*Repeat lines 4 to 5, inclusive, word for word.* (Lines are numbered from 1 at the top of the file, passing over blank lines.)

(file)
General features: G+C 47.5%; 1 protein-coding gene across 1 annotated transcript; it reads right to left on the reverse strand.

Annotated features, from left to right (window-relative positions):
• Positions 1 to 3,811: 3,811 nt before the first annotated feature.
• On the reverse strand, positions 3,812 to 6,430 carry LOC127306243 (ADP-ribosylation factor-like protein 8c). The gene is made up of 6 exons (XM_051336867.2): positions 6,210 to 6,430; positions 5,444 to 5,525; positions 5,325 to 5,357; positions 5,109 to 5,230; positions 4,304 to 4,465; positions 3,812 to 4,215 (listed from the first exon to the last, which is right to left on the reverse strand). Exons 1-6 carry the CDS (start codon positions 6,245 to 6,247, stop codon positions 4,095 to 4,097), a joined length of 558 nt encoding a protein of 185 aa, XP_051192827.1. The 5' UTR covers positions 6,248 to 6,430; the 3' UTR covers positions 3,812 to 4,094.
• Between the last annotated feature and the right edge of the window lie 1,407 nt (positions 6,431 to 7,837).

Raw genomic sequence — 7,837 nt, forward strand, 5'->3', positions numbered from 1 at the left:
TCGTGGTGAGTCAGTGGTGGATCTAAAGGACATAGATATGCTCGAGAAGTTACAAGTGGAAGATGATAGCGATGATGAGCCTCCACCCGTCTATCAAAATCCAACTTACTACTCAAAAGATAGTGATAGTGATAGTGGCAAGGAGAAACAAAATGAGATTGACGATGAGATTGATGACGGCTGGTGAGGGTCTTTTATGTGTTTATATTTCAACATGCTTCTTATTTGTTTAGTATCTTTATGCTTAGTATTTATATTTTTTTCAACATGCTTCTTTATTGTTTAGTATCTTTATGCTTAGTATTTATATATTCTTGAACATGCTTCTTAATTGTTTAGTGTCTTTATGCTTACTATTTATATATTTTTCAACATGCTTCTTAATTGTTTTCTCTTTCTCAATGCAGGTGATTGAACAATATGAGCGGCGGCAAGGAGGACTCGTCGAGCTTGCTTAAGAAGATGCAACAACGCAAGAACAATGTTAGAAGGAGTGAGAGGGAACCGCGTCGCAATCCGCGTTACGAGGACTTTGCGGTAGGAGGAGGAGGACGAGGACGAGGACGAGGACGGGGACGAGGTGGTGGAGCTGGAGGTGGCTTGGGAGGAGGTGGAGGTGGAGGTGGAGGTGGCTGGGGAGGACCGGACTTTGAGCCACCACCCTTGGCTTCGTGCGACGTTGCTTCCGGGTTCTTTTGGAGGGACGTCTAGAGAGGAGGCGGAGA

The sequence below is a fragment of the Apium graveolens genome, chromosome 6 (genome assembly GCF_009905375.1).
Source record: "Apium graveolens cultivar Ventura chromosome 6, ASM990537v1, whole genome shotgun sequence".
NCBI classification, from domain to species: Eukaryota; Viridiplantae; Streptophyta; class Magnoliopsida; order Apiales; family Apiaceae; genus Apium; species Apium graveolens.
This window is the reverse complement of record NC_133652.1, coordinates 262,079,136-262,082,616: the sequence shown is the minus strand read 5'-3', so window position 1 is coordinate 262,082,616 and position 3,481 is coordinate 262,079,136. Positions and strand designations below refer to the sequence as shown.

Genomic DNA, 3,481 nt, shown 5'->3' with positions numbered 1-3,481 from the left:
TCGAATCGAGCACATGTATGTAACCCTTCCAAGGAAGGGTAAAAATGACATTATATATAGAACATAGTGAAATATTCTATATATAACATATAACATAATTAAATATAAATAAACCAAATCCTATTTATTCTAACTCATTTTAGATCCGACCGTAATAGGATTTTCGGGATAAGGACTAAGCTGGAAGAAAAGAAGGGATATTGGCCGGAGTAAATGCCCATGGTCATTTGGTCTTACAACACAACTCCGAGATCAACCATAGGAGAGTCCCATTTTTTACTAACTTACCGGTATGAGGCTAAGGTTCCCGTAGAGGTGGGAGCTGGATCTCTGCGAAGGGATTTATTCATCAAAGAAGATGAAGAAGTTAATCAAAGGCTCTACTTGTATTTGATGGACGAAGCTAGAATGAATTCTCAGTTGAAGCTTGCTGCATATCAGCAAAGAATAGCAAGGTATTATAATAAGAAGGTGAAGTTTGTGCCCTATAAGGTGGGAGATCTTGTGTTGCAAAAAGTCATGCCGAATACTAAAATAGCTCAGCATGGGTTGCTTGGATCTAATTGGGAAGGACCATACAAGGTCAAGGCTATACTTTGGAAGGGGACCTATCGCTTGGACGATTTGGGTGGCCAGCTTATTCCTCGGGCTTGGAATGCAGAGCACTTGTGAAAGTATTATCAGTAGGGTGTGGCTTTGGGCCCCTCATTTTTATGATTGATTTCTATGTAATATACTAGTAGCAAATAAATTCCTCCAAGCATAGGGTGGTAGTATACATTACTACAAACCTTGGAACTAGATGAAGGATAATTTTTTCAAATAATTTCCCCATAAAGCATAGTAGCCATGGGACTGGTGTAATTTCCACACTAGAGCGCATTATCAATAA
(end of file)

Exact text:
• On the reverse strand, positions 3,812 to 6,430 carry LOC127306243 (ADP-ribosylation factor-like protein 8c). The gene is made up of 6 exons (XM_051336867.2): positions 6,210 to 6,430; positions 5,444 to 5,525; positions 5,325 to 5,357; positions 5,109 to 5,230; positions 4,304 to 4,465; positions 3,812 to 4,215 (listed from the first exon to the last, which is right to left on the reverse strand). Exons 1-6 carry the CDS (start codon positions 6,245 to 6,247, stop codon positions 4,095 to 4,097), a joined length of 558 nt encoding a protein of 185 aa, XP_051192827.1. The 5' UTR covers positions 6,248 to 6,430; the 3' UTR covers positions 3,812 to 4,094.
• Between the last annotated feature and the right edge of the window lie 1,407 nt (positions 6,431 to 7,837).